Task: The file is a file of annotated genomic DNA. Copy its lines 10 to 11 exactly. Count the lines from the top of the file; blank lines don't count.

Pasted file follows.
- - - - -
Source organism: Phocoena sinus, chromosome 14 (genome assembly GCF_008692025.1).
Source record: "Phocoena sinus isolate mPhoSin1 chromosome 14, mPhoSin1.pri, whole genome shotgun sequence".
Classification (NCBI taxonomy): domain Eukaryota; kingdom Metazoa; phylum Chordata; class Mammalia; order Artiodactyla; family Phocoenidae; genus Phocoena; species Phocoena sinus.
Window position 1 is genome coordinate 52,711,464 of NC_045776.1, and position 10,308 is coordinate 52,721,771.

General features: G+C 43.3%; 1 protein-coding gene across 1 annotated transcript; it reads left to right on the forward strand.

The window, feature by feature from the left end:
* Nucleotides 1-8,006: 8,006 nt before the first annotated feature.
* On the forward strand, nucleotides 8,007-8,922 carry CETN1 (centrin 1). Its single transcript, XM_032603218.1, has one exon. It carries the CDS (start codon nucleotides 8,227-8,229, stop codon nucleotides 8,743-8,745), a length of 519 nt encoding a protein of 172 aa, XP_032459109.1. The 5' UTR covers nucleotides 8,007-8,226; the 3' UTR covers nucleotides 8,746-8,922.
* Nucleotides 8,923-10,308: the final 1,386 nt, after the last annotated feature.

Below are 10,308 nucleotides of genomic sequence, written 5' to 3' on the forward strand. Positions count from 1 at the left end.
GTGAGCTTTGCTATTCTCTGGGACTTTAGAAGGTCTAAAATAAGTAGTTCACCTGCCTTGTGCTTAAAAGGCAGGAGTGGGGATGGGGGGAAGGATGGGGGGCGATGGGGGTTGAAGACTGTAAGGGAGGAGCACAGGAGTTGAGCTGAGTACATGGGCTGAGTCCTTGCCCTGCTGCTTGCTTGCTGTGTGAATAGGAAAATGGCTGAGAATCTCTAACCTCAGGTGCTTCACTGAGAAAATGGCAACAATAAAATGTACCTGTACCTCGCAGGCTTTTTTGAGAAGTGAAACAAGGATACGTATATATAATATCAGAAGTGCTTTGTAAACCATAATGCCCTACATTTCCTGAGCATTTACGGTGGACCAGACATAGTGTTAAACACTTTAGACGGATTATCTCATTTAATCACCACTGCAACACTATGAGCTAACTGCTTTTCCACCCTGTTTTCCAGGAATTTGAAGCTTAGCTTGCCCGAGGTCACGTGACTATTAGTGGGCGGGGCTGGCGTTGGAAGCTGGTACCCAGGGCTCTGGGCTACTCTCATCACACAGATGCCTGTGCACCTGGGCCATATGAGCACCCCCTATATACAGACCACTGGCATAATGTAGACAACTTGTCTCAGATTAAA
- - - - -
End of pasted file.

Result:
Below are 10,308 nucleotides of genomic sequence, written 5' to 3' on the forward strand. Positions count from 1 at the left end.
GTGAGCTTTGCTATTCTCTGGGACTTTAGAAGGTCTAAAATAAGTAGTTCACCTGCCTTGTGCTTAAAAGGCAGGAGTGGGGATGGGGGGAAGGATGGGGGGCGATGGGGGTTGAAGACTGTAAGGGAGGAGCACAGGAGTTGAGCTGAGTACATGGGCTGAGTCCTTGCCCTGCTGCTTGCTTGCTGTGTGAATAGGAAAATGGCTGAGAATCTCTAACCTCAGGTGCTTCACTGAGAAAATGGCAACAATAAAATGTACCTGTACCTCGCAGGCTTTTTTGAGAAGTGAAACAAGGATACGTATATATAATATCAGAAGTGCTTTGTAAACCATAATGCCCTACATTTCCTGAGCATTTACGGTGGACCAGACATAGTGTTAAACACTTTAGACGGATTATCTCATTTAATCACCACTGCAACACTATGAGCTAACTGCTTTTCCACCCTGTTTTCCAGGAATTTGAAGCTTAGCTTGCCCGAGGTCACGTGACTATTAGTGGGCGGGGCTGGCGTTGGAAGCTGGTACCCAGGGCTCTGGGCTACTCTCATCACACAGATGCCTGTGCACCTGGGCCATATGAGCACCCCCTATATACAGACCACTGGCATAATGTAGACAACTTGTCTCAGATTAAA